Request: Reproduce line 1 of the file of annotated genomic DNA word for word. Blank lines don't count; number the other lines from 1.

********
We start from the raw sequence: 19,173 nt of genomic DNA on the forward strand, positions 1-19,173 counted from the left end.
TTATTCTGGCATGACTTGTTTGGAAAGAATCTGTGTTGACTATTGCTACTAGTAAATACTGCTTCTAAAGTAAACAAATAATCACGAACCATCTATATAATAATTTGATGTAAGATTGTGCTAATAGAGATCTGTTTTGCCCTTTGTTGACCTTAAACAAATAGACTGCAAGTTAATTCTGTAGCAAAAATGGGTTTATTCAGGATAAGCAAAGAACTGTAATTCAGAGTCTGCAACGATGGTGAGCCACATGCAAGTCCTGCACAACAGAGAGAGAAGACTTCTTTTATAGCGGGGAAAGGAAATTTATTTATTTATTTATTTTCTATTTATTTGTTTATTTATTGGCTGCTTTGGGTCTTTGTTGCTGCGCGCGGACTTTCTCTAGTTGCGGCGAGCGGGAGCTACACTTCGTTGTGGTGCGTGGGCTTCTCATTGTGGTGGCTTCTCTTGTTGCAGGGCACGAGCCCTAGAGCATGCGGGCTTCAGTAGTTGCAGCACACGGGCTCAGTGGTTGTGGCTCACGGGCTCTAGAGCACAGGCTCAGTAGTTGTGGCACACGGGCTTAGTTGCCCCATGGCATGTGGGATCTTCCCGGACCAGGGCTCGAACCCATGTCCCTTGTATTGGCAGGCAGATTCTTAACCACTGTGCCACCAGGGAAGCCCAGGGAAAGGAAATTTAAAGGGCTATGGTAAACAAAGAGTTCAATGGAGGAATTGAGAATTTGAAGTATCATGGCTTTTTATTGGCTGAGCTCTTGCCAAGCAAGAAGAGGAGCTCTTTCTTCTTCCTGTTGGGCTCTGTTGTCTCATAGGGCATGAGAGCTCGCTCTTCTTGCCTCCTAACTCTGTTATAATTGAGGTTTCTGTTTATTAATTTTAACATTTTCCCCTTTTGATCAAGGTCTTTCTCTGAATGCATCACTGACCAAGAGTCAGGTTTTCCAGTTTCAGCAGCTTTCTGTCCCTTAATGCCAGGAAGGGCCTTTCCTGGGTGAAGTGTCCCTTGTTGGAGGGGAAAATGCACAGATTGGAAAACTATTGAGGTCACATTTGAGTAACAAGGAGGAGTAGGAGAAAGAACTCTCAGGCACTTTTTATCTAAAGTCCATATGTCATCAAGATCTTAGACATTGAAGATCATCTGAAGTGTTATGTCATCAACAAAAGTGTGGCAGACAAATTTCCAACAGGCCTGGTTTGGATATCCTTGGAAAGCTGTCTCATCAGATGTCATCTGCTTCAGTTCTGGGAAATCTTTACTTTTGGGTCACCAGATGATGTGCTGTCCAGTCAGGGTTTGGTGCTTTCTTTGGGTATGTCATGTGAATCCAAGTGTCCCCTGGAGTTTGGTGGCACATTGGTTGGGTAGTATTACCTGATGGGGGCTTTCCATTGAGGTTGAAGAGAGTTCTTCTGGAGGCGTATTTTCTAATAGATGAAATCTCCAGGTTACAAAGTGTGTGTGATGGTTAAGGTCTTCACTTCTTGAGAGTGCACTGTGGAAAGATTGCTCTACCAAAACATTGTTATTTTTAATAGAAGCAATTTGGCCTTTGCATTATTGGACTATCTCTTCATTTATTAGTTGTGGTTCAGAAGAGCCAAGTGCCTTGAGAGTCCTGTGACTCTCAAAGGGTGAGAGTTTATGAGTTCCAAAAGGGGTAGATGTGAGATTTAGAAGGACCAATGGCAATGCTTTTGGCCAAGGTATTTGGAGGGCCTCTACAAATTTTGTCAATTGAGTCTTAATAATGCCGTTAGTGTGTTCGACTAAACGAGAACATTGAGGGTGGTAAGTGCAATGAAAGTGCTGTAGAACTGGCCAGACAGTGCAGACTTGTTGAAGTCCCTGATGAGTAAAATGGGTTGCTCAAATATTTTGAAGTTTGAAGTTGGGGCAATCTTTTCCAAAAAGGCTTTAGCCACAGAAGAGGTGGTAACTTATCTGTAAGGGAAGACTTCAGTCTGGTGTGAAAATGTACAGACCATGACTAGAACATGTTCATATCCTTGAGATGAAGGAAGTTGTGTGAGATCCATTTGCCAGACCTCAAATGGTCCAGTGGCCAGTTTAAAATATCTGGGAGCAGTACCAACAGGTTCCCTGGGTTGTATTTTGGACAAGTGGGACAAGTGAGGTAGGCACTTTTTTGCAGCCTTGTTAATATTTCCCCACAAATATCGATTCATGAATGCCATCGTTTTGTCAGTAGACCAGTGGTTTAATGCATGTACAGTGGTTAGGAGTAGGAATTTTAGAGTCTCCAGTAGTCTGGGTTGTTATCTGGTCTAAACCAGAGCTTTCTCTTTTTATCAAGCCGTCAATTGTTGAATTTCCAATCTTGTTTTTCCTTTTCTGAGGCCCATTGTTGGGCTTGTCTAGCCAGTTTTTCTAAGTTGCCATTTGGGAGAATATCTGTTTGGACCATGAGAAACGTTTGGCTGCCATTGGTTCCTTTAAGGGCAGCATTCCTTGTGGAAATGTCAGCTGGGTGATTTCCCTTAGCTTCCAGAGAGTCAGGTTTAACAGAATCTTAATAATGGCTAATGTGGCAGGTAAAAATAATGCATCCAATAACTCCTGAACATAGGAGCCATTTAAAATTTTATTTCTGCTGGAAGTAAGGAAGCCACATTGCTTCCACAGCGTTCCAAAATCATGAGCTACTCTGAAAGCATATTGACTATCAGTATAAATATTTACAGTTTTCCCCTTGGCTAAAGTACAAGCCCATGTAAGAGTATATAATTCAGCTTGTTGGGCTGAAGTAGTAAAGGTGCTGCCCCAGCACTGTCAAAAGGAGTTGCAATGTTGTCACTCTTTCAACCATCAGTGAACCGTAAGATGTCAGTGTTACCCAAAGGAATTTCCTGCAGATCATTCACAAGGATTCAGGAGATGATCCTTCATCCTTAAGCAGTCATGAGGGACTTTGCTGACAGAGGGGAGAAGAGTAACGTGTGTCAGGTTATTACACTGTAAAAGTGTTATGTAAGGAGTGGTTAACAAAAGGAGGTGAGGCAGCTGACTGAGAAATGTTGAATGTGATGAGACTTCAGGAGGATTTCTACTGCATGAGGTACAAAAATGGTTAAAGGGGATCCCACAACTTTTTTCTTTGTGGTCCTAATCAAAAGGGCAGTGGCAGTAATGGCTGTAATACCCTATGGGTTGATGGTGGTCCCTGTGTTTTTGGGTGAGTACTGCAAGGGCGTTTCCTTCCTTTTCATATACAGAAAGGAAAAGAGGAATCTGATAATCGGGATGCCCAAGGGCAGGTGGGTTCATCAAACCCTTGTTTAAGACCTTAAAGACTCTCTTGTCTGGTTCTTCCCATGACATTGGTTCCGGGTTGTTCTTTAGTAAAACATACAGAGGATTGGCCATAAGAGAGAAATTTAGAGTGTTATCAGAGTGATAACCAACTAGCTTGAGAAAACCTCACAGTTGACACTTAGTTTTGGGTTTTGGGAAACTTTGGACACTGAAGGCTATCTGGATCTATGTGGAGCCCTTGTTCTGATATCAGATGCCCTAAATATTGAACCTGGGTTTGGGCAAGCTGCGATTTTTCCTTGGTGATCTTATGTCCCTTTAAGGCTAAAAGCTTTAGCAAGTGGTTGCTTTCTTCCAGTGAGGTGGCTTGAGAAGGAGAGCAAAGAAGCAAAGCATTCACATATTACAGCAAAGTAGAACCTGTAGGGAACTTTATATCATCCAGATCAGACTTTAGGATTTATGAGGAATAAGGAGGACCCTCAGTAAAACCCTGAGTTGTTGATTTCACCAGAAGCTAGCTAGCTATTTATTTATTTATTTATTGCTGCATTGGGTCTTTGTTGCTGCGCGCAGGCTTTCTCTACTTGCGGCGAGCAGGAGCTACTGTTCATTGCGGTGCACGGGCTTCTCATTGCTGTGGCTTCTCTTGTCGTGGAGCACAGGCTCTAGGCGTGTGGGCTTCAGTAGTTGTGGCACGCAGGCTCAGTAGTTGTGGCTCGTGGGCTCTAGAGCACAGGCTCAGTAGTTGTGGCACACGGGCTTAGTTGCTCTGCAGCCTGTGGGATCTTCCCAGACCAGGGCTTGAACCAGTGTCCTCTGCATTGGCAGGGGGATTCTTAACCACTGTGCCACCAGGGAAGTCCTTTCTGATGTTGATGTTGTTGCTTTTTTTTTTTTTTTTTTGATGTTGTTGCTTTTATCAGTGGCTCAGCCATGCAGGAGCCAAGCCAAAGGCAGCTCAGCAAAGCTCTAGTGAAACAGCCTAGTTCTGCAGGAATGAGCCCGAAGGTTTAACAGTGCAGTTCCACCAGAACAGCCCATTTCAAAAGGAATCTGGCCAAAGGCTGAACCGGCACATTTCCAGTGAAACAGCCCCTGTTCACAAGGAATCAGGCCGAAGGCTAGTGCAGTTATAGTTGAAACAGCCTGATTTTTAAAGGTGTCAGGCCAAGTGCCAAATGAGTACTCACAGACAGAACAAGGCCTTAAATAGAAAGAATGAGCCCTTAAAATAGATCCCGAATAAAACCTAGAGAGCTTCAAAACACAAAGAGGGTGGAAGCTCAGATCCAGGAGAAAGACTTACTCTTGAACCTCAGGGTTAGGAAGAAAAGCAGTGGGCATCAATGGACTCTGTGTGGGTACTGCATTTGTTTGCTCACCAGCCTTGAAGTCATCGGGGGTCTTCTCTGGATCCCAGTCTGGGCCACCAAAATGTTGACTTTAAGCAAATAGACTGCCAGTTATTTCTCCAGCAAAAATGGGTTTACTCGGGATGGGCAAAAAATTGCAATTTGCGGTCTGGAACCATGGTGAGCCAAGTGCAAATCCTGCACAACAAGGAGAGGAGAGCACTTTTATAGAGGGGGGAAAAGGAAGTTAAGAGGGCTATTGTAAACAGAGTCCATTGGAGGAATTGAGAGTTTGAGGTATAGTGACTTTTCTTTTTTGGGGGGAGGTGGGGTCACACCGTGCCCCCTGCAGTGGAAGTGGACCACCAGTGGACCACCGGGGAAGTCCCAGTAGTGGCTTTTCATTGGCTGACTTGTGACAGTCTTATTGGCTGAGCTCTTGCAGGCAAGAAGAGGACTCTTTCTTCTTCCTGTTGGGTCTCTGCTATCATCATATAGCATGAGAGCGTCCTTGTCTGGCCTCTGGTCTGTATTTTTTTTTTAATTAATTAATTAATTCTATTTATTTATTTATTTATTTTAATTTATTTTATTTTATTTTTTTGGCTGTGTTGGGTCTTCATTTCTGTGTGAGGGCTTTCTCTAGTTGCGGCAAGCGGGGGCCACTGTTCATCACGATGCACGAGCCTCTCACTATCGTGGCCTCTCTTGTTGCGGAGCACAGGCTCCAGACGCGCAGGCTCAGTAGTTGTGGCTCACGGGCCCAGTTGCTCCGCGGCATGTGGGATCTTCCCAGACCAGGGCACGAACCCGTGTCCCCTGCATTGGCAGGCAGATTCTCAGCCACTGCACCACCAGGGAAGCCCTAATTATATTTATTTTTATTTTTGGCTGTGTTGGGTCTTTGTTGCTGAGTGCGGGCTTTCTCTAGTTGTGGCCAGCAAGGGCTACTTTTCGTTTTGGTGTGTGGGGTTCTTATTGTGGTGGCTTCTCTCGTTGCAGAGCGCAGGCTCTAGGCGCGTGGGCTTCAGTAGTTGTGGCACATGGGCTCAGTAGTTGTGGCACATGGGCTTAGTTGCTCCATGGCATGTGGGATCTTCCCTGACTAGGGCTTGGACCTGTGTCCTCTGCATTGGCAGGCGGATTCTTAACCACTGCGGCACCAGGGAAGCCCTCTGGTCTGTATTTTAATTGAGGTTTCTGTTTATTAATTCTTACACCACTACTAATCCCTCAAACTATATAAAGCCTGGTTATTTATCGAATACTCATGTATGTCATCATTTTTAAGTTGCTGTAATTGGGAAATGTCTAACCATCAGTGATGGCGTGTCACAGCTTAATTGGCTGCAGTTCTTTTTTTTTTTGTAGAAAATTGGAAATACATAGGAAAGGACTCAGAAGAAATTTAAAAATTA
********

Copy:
We start from the raw sequence: 19,173 nt of genomic DNA on the forward strand, positions 1-19,173 counted from the left end.